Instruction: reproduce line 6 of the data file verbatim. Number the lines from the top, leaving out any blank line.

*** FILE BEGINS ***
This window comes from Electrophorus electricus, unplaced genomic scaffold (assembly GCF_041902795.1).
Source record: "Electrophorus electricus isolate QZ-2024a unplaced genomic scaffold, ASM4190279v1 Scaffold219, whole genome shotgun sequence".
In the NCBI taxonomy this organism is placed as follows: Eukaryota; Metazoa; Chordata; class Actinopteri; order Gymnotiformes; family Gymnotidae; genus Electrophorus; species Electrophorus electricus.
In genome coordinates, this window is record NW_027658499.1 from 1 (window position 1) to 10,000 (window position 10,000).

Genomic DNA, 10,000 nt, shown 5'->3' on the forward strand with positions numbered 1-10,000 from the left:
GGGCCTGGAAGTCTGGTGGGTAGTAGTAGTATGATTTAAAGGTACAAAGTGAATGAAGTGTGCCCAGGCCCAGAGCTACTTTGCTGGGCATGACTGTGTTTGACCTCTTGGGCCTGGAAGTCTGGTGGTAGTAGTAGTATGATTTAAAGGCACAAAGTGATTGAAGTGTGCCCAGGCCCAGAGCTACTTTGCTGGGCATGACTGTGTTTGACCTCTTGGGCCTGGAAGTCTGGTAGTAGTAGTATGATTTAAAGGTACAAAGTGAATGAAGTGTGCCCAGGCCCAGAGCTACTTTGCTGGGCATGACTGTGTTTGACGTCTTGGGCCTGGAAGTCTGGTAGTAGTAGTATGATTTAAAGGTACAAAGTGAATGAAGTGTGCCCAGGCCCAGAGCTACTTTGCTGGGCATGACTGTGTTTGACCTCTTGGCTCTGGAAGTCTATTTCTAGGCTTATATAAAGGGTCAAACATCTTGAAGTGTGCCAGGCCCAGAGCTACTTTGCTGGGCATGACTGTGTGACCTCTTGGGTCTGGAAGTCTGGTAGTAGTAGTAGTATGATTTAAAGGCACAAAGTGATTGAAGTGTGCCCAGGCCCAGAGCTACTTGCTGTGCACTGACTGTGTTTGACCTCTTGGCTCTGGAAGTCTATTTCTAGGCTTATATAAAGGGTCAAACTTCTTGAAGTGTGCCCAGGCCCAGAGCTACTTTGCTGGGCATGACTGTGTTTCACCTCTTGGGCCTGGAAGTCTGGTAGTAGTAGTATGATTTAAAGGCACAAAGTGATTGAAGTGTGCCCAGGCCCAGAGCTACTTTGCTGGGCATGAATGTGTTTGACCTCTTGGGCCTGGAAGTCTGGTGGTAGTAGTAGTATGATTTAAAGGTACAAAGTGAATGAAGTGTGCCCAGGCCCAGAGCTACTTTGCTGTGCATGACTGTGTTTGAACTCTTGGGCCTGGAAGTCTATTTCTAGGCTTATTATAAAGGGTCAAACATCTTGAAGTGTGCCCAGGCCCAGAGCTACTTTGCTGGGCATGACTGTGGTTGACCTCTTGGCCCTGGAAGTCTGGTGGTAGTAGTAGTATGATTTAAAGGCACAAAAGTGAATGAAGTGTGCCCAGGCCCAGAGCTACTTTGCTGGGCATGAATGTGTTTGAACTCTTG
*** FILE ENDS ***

GGGCCTGGAAGTCTGGTGGGTAGTAGTAGTATGATTTAAAGGTACAAAGTGAATGAAGTGTGCCCAGGCCCAGAGCTACTTTGCTGGGCATGACTGTGTTTGACCTCTTGGGCCTGGAAGTCTGGTGGTAGTAGTAGTATGATTTAAAGGCACAAAGTGATTGAAGTGTGCCCAGGCCCAGAGCTACTTTGCTGGGCATGACTGTGTTTGACCTCTTGGGCCTGGAAGTCTGGTAGTAGTAGTATGATTTAAAGGTACAAAGTGAATGAAGTGTGCCCAGGCCCAGAGCTACTTTGCTGGGCATGACTGTGTTTGACGTCTTGGGCCTGGAAGTCTGGTAGTAGTAGTATGATTTAAAGGTACAAAGTGAATGAAGTGTGCCCAGGCCCAGAGCTACTTTGCTGGGCATGACTGTGTTTGACCTCTTGGCTCTGGAAGTCTATTTCTAGGCTTATATAAAGGGTCAAACATCTTGAAGTGTGCCAGGCCCAGAGCTACTTTGCTGGGCATGACTGTGTGACCTCTTGGGTCTGGAAGTCTGGTAGTAGTAGTAGTATGATTTAAAGGCACAAAGTGATTGAAGTGTGCCCAGGCCCAGAGCTACTTGCTGTGCACTGACTGTGTTTGACCTCTTGGCTCTGGAAGTCTATTTCTAGGCTTATATAAAGGGTCAAACTTCTTGAAGTGTGCCCAGGCCCAGAGCTACTTTGCTGGGCATGACTGTGTTTCACCTCTTGGGCCTGGAAGTCTGGTAGTAGTAGTATGATTTAAAGGCACAAAGTGATTGAAGTGTGCCCAGGCCCAGAGCTACTTTGCTGGGCATGAATGTGTTTGACCTCTTGGGCCTGGAAGTCTGGTGGTAGTAGTAGTATGATTTAAAGGTACAAAGTGAATGAAGTGTGCCCAGGCCCAGAGCTACTTTGCTGTGCATGACTGTGTTTGAACTCTTGGGCCTGGAAGTCTATTTCTAGGCTTATTATAAAGGGTCAAACATCTTGAAGTGTGCCCAGGCCCAGAGCTACTTTGCTGGGCATGACTGTGGTTGACCTCTTGGCCCTGGAAGTCTGGTGGTAGTAGTAGTATGATTTAAAGGCACAAAAGTGAATGAAGTGTGCCCAGGCCCAGAGCTACTTTGCTGGGCATGAATGTGTTTGAACTCTTG